Not long ago, the idea of 18-wheelers pulling cargo with a battery seemed somewhat ludicrous to me. But I’ve changed my mind.
In fact, I would argue that electrically-powered wheels may come to the trucking market faster than the world of passenger cars.
The reason is simple. Trucking companies—like any capitalist, profit-maximizing institution—make rational purchase decisions based on careful assessments of economic viability. Any capable Chief Financial Officer is algorithmically brain-wired to ask, “Is this thing going to make our company any more money?” If the answer is “yes,” the switch is often fast.
Individuals on the other hand are often motivated by soft sell factors like vanity, size and flexibility, not to mention instant convenience. A good set of cup holders often trumps fuel economy. The option to haul a sheet of plywood on a moment’s notice, if only twice a year, is perceived as worth the cost of supersizing a vehicle purchase.
Personal transport choices have long been incompatible with making good financial decisions (I can validate that fact personally). Yes, I know that new money saving modalities like ride-sharing are redefining the way some people move around, but there is more of the vehicle world to take on than just Manhattan and Berlin.
But let’s get back to thinking about changing the face of the trucking business. Can we think of a historical analogy that helps us consider whether an electric truck will gain favour over a tried-and-true diesel? The criteria for comparison are: (1) both old and new systems must be on wheels; (2) the energy source is changing; (3) the propulsion method that drives the wheels is changing; and, (4) the procurement is being driven by business decisions.
The closest example I can think of is railroad locomotives; the transition from coal-fired steam boilers to petroleum-powered diesel engines. Because of superior performance, the substitution away from big iron horses was fast, meaningfully starting in the 1940s and ending with complete obsolescence by the early 1970s. “Fast,” however, still translated into three decades.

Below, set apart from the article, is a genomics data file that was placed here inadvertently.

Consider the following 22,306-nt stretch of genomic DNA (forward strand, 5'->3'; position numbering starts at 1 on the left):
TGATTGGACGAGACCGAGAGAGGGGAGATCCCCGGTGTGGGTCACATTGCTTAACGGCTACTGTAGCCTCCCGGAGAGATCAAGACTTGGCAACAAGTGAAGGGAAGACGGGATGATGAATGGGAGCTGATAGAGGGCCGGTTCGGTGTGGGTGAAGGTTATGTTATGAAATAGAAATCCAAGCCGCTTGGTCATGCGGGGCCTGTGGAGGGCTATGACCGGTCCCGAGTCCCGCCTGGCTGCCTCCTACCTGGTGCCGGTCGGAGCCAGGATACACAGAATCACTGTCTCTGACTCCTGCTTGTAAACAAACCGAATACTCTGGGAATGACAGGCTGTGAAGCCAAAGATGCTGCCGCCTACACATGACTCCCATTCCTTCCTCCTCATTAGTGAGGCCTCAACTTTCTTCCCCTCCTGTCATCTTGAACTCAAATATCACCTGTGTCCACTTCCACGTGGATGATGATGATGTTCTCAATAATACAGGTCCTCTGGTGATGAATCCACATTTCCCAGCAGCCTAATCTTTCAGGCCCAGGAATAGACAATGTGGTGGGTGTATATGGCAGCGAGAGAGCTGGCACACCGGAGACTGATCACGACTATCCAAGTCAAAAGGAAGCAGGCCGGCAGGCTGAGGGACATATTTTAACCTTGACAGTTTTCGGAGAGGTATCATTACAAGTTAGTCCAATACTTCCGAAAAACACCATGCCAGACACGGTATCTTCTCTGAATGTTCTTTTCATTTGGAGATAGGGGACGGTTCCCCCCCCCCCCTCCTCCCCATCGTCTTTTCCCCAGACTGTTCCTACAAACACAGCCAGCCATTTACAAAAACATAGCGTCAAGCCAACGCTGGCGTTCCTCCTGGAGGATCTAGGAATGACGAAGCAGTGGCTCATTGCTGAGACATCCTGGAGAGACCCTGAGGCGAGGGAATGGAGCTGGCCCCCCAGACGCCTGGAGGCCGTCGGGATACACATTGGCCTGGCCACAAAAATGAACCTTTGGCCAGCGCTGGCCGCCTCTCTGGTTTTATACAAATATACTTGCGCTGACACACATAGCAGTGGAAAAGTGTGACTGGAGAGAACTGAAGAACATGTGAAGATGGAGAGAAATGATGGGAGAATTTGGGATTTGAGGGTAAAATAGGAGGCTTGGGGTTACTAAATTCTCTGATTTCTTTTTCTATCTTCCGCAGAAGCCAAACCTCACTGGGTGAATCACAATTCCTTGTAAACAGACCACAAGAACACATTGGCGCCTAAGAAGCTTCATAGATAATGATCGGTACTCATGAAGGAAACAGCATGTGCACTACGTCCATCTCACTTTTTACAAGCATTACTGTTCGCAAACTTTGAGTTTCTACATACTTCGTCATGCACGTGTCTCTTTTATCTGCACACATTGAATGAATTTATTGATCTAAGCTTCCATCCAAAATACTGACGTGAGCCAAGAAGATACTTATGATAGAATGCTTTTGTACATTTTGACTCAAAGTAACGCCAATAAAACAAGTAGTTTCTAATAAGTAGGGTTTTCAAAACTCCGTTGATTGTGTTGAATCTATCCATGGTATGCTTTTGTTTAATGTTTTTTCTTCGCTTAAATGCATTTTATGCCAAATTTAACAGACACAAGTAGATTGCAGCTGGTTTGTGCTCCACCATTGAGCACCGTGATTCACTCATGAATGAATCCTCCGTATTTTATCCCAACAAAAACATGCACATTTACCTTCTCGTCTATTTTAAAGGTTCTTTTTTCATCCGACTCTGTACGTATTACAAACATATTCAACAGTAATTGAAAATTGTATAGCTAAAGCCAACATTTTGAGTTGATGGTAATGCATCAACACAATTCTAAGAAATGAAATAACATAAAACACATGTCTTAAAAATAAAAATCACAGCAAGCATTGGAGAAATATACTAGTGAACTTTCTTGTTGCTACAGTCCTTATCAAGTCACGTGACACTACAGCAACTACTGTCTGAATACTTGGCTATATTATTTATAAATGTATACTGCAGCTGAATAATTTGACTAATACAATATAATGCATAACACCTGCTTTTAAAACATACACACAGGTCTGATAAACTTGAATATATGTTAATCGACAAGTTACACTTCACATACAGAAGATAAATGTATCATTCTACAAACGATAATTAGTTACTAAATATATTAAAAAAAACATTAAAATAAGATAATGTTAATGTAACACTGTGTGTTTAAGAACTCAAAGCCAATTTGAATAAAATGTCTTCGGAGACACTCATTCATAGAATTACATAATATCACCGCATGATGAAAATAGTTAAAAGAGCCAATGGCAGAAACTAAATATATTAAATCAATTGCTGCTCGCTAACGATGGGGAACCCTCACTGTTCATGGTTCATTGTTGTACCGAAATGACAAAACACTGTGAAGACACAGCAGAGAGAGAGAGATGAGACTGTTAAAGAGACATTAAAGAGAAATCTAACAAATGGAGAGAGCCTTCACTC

Our chart this week shows the rate of diesel locomotive adoption over time, which followed a typical S-shaped pattern. Looking at the data, the 30-year transition happened at a much faster pace than any current analyst projection for personal electric vehicles. In fact, it happened faster than the extreme hypothetical scenario under which the sale of all internal combustion engines is globally banned by 2040 (see my column from October 16th).
A diesel locomotive had compellingly better utility over its steamy predecessor. The engineer didn’t have to waste time stopping at water towers to fill up the boiler. Nor was there a need for a tender car and a guy in black overalls to shovel coal into a fire-box. Everything was superior: range, power and control. All put together it meant greater productivity, lower operating cost and an ear-to-ear grin on the CFO’s face.
In fact, if you were a railroad operator still running steam engines in the mid-20th century, you were probably headed toward bankruptcy. Your competitors with shiny new diesel equipment would have been stealing customers with better service and lower prices for hauling goods.
And that’s the thing in the business world that drives faster transitions to newer products and processes: the threat of being uncompetitive, or outright bankruptcy. It’s a powerful force for change.
As a side note, households don’t often feel that force. Do you feel competitive pressure to buy an electric vehicle over gasoline? For most individuals, competition means keeping up with the Jones’, which often leads to irrational financial decisions.
Within the trucking business, Tesla, Cummins and several other manufacturers are in the fray to build the next generation. But it’s still too early to tell how the pros, cons and dollars stack up. Over the next couple of years, CFOs will be grinding spreadsheets to see if electrified trucks make financial sense. Lower energy and maintenance costs, as well as the promise of efficiency gains by virtue of autonomous driving technologies, tells me there is significant potential for electric propulsion in trucking. I think some niches are likely to haul change in the near future. Within the heavy-duty vehicle (HDV) market I’ll put my money on step vans first – the type that blocks a city road when delivering my Amazon order.
Several companies with trucking fleets have pre-ordered the Tesla Semi in small quantities, already signaling an interest. However an important cue will be when the first big trucking company starts making the switch. That will mean there is money to be made. And when this happens the train will have left the station.